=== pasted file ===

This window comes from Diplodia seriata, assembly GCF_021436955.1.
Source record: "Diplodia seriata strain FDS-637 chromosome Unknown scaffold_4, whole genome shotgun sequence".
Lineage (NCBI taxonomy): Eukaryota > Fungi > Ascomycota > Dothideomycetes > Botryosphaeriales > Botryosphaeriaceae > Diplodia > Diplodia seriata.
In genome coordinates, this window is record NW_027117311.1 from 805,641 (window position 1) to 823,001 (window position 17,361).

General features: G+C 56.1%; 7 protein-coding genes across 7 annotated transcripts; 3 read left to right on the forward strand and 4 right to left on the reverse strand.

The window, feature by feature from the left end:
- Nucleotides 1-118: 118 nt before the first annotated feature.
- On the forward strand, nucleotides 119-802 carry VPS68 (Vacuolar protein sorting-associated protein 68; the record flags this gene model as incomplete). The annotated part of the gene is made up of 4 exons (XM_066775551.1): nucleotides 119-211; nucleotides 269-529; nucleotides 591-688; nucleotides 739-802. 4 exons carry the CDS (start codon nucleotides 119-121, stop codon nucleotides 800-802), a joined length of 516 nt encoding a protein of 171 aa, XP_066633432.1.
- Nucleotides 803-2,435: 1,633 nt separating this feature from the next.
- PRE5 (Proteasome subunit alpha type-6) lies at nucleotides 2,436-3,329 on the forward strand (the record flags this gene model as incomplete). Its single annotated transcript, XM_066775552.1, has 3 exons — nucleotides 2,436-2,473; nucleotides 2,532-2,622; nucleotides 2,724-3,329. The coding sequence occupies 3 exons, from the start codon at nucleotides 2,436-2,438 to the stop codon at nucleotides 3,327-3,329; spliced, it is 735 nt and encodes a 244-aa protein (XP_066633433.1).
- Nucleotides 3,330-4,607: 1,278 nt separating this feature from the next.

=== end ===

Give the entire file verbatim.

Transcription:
This window comes from Diplodia seriata, assembly GCF_021436955.1.
Source record: "Diplodia seriata strain FDS-637 chromosome Unknown scaffold_4, whole genome shotgun sequence".
Lineage (NCBI taxonomy): Eukaryota > Fungi > Ascomycota > Dothideomycetes > Botryosphaeriales > Botryosphaeriaceae > Diplodia > Diplodia seriata.
In genome coordinates, this window is record NW_027117311.1 from 805,641 (window position 1) to 823,001 (window position 17,361).

General features: G+C 56.1%; 7 protein-coding genes across 7 annotated transcripts; 3 read left to right on the forward strand and 4 right to left on the reverse strand.

The window, feature by feature from the left end:
- Nucleotides 1-118: 118 nt before the first annotated feature.
- On the forward strand, nucleotides 119-802 carry VPS68 (Vacuolar protein sorting-associated protein 68; the record flags this gene model as incomplete). The annotated part of the gene is made up of 4 exons (XM_066775551.1): nucleotides 119-211; nucleotides 269-529; nucleotides 591-688; nucleotides 739-802. 4 exons carry the CDS (start codon nucleotides 119-121, stop codon nucleotides 800-802), a joined length of 516 nt encoding a protein of 171 aa, XP_066633432.1.
- Nucleotides 803-2,435: 1,633 nt separating this feature from the next.
- PRE5 (Proteasome subunit alpha type-6) lies at nucleotides 2,436-3,329 on the forward strand (the record flags this gene model as incomplete). Its single annotated transcript, XM_066775552.1, has 3 exons — nucleotides 2,436-2,473; nucleotides 2,532-2,622; nucleotides 2,724-3,329. The coding sequence occupies 3 exons, from the start codon at nucleotides 2,436-2,438 to the stop codon at nucleotides 3,327-3,329; spliced, it is 735 nt and encodes a 244-aa protein (XP_066633433.1).
- Nucleotides 3,330-4,607: 1,278 nt separating this feature from the next.